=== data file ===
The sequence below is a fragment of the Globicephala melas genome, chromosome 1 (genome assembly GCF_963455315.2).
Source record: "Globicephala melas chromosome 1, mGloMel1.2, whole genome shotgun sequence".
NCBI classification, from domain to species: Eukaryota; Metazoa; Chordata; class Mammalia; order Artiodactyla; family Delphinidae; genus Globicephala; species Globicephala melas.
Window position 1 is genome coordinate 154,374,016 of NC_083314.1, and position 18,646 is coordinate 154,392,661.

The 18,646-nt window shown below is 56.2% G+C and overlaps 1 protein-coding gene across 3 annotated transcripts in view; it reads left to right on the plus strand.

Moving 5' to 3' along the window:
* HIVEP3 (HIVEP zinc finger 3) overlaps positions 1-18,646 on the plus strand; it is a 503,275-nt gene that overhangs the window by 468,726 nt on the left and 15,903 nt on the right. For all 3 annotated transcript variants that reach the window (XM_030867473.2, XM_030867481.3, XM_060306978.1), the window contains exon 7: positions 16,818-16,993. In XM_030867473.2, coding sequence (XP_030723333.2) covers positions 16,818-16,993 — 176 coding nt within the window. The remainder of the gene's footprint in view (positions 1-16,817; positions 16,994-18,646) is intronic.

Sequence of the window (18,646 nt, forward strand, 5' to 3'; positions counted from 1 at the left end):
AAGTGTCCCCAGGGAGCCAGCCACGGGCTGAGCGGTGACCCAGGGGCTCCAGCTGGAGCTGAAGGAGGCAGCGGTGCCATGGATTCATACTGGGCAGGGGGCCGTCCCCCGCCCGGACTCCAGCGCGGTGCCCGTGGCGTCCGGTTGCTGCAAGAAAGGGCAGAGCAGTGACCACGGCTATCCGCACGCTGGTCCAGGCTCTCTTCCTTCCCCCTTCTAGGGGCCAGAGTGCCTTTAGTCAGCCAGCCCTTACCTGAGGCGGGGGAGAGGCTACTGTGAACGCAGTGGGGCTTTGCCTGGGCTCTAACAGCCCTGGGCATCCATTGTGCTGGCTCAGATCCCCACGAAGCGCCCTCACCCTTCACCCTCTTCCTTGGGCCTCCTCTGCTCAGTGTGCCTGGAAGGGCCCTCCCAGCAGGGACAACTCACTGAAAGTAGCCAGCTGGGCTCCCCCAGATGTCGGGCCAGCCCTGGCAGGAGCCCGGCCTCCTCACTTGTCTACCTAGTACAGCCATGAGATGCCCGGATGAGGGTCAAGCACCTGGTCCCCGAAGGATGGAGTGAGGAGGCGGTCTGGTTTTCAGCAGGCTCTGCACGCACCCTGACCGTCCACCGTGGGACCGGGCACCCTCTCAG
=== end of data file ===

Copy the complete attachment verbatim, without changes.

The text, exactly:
The sequence below is a fragment of the Globicephala melas genome, chromosome 1 (genome assembly GCF_963455315.2).
Source record: "Globicephala melas chromosome 1, mGloMel1.2, whole genome shotgun sequence".
NCBI classification, from domain to species: Eukaryota; Metazoa; Chordata; class Mammalia; order Artiodactyla; family Delphinidae; genus Globicephala; species Globicephala melas.
Window position 1 is genome coordinate 154,374,016 of NC_083314.1, and position 18,646 is coordinate 154,392,661.

The 18,646-nt window shown below is 56.2% G+C and overlaps 1 protein-coding gene across 3 annotated transcripts in view; it reads left to right on the plus strand.

Moving 5' to 3' along the window:
* HIVEP3 (HIVEP zinc finger 3) overlaps positions 1-18,646 on the plus strand; it is a 503,275-nt gene that overhangs the window by 468,726 nt on the left and 15,903 nt on the right. For all 3 annotated transcript variants that reach the window (XM_030867473.2, XM_030867481.3, XM_060306978.1), the window contains exon 7: positions 16,818-16,993. In XM_030867473.2, coding sequence (XP_030723333.2) covers positions 16,818-16,993 — 176 coding nt within the window. The remainder of the gene's footprint in view (positions 1-16,817; positions 16,994-18,646) is intronic.

Sequence of the window (18,646 nt, forward strand, 5' to 3'; positions counted from 1 at the left end):
AAGTGTCCCCAGGGAGCCAGCCACGGGCTGAGCGGTGACCCAGGGGCTCCAGCTGGAGCTGAAGGAGGCAGCGGTGCCATGGATTCATACTGGGCAGGGGGCCGTCCCCCGCCCGGACTCCAGCGCGGTGCCCGTGGCGTCCGGTTGCTGCAAGAAAGGGCAGAGCAGTGACCACGGCTATCCGCACGCTGGTCCAGGCTCTCTTCCTTCCCCCTTCTAGGGGCCAGAGTGCCTTTAGTCAGCCAGCCCTTACCTGAGGCGGGGGAGAGGCTACTGTGAACGCAGTGGGGCTTTGCCTGGGCTCTAACAGCCCTGGGCATCCATTGTGCTGGCTCAGATCCCCACGAAGCGCCCTCACCCTTCACCCTCTTCCTTGGGCCTCCTCTGCTCAGTGTGCCTGGAAGGGCCCTCCCAGCAGGGACAACTCACTGAAAGTAGCCAGCTGGGCTCCCCCAGATGTCGGGCCAGCCCTGGCAGGAGCCCGGCCTCCTCACTTGTCTACCTAGTACAGCCATGAGATGCCCGGATGAGGGTCAAGCACCTGGTCCCCGAAGGATGGAGTGAGGAGGCGGTCTGGTTTTCAGCAGGCTCTGCACGCACCCTGACCGTCCACCGTGGGACCGGGCACCCTCTCAG